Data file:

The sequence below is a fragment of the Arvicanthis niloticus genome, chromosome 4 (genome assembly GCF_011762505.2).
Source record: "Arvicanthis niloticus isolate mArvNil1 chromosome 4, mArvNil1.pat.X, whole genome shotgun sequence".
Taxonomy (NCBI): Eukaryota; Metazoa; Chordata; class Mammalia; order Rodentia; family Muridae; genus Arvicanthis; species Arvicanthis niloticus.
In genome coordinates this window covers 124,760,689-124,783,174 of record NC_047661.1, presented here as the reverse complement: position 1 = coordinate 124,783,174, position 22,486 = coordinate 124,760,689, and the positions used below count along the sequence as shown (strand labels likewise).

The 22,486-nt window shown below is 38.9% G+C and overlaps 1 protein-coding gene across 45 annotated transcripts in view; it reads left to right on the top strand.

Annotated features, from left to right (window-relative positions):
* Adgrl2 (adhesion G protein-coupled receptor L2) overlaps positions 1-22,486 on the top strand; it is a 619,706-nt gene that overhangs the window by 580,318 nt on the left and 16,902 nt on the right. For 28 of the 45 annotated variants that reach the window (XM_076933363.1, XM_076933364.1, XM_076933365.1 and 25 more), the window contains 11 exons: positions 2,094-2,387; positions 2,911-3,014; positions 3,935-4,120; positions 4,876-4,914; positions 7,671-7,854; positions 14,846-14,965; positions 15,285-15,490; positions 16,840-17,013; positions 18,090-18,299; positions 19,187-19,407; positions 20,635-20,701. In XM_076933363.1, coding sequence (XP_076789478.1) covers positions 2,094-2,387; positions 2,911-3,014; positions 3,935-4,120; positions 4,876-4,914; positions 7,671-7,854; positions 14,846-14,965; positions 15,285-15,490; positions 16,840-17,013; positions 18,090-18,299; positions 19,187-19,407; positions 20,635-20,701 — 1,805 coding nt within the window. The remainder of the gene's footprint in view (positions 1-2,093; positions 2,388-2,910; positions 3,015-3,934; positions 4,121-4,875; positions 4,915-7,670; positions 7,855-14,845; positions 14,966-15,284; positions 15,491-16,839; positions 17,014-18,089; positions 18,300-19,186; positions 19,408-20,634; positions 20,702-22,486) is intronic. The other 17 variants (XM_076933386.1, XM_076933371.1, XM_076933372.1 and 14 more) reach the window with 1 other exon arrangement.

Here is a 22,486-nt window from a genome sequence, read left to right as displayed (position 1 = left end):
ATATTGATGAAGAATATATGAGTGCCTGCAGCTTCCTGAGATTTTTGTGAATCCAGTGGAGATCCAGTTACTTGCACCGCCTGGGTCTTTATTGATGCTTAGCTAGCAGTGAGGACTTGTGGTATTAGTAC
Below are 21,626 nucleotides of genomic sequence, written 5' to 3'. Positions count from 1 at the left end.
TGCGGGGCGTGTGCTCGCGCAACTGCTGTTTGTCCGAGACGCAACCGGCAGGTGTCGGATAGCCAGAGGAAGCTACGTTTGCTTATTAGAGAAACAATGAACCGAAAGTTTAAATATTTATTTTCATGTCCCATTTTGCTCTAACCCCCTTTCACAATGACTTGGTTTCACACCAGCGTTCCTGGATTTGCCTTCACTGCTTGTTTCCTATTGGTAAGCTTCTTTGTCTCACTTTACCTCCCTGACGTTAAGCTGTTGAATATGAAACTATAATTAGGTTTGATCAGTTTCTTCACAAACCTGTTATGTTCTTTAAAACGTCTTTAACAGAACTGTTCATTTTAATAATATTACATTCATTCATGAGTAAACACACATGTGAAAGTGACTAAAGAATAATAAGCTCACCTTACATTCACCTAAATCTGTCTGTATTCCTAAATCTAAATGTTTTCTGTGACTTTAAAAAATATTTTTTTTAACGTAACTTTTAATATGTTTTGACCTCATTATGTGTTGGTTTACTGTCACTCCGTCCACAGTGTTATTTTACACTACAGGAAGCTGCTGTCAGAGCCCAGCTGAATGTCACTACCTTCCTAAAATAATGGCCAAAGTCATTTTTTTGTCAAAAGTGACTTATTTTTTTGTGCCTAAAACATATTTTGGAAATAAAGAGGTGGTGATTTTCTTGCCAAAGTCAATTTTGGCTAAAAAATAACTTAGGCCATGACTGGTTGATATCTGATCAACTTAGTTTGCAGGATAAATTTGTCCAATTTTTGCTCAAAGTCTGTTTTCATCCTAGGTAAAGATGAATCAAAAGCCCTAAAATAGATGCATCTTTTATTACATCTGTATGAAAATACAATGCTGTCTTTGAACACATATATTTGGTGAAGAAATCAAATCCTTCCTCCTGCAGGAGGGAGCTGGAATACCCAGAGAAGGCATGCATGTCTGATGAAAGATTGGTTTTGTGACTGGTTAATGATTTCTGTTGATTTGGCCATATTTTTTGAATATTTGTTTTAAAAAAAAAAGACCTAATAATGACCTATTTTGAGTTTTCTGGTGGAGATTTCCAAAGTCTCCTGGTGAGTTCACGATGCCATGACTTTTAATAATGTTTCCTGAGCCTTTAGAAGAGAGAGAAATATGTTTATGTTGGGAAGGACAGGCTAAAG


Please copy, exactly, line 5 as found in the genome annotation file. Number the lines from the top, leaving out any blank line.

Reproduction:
The 22,486-nt window shown below is 38.9% G+C and overlaps 1 protein-coding gene across 45 annotated transcripts in view; it reads left to right on the top strand.